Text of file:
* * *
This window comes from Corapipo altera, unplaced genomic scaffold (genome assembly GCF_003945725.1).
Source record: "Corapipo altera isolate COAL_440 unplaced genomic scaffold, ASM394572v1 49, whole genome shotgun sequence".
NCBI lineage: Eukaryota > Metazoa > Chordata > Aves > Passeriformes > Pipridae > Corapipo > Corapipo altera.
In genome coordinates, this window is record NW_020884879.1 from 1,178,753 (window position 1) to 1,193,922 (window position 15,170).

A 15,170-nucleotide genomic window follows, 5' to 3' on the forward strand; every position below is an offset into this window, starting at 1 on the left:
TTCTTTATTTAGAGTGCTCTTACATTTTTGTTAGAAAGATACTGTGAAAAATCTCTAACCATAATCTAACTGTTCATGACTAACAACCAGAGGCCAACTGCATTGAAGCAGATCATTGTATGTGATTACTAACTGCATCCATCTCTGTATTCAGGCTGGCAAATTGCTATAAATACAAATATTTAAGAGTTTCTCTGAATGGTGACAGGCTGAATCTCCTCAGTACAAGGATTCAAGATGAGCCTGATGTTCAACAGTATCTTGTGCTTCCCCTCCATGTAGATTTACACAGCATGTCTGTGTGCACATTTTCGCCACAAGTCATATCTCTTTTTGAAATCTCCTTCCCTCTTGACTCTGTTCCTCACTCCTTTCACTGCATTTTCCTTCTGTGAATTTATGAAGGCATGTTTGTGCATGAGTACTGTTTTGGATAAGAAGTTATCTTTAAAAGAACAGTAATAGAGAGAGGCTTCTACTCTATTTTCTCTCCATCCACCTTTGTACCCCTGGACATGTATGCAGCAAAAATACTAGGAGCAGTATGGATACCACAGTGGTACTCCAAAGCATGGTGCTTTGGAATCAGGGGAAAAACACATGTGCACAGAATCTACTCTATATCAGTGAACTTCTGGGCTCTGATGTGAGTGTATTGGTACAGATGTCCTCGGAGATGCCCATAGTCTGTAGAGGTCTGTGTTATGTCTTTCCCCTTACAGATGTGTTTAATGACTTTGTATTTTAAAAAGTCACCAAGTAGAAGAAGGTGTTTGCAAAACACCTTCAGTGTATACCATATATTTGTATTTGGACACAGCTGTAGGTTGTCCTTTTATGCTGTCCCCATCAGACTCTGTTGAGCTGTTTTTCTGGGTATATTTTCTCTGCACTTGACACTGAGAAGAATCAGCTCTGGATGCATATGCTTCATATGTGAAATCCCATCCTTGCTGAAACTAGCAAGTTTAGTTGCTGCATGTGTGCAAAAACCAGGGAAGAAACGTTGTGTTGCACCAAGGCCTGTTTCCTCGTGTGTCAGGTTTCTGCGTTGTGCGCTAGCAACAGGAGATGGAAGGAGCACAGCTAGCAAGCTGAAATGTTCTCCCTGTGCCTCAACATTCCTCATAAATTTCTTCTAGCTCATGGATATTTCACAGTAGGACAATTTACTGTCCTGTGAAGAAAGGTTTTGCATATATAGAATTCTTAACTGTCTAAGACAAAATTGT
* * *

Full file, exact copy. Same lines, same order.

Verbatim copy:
This window comes from Corapipo altera, unplaced genomic scaffold (genome assembly GCF_003945725.1).
Source record: "Corapipo altera isolate COAL_440 unplaced genomic scaffold, ASM394572v1 49, whole genome shotgun sequence".
NCBI lineage: Eukaryota > Metazoa > Chordata > Aves > Passeriformes > Pipridae > Corapipo > Corapipo altera.
In genome coordinates, this window is record NW_020884879.1 from 1,178,753 (window position 1) to 1,193,922 (window position 15,170).

A 15,170-nucleotide genomic window follows, 5' to 3' on the forward strand; every position below is an offset into this window, starting at 1 on the left:
TTCTTTATTTAGAGTGCTCTTACATTTTTGTTAGAAAGATACTGTGAAAAATCTCTAACCATAATCTAACTGTTCATGACTAACAACCAGAGGCCAACTGCATTGAAGCAGATCATTGTATGTGATTACTAACTGCATCCATCTCTGTATTCAGGCTGGCAAATTGCTATAAATACAAATATTTAAGAGTTTCTCTGAATGGTGACAGGCTGAATCTCCTCAGTACAAGGATTCAAGATGAGCCTGATGTTCAACAGTATCTTGTGCTTCCCCTCCATGTAGATTTACACAGCATGTCTGTGTGCACATTTTCGCCACAAGTCATATCTCTTTTTGAAATCTCCTTCCCTCTTGACTCTGTTCCTCACTCCTTTCACTGCATTTTCCTTCTGTGAATTTATGAAGGCATGTTTGTGCATGAGTACTGTTTTGGATAAGAAGTTATCTTTAAAAGAACAGTAATAGAGAGAGGCTTCTACTCTATTTTCTCTCCATCCACCTTTGTACCCCTGGACATGTATGCAGCAAAAATACTAGGAGCAGTATGGATACCACAGTGGTACTCCAAAGCATGGTGCTTTGGAATCAGGGGAAAAACACATGTGCACAGAATCTACTCTATATCAGTGAACTTCTGGGCTCTGATGTGAGTGTATTGGTACAGATGTCCTCGGAGATGCCCATAGTCTGTAGAGGTCTGTGTTATGTCTTTCCCCTTACAGATGTGTTTAATGACTTTGTATTTTAAAAAGTCACCAAGTAGAAGAAGGTGTTTGCAAAACACCTTCAGTGTATACCATATATTTGTATTTGGACACAGCTGTAGGTTGTCCTTTTATGCTGTCCCCATCAGACTCTGTTGAGCTGTTTTTCTGGGTATATTTTCTCTGCACTTGACACTGAGAAGAATCAGCTCTGGATGCATATGCTTCATATGTGAAATCCCATCCTTGCTGAAACTAGCAAGTTTAGTTGCTGCATGTGTGCAAAAACCAGGGAAGAAACGTTGTGTTGCACCAAGGCCTGTTTCCTCGTGTGTCAGGTTTCTGCGTTGTGCGCTAGCAACAGGAGATGGAAGGAGCACAGCTAGCAAGCTGAAATGTTCTCCCTGTGCCTCAACATTCCTCATAAATTTCTTCTAGCTCATGGATATTTCACAGTAGGACAATTTACTGTCCTGTGAAGAAAGGTTTTGCATATATAGAATTCTTAACTGTCTAAGACAAAATTGT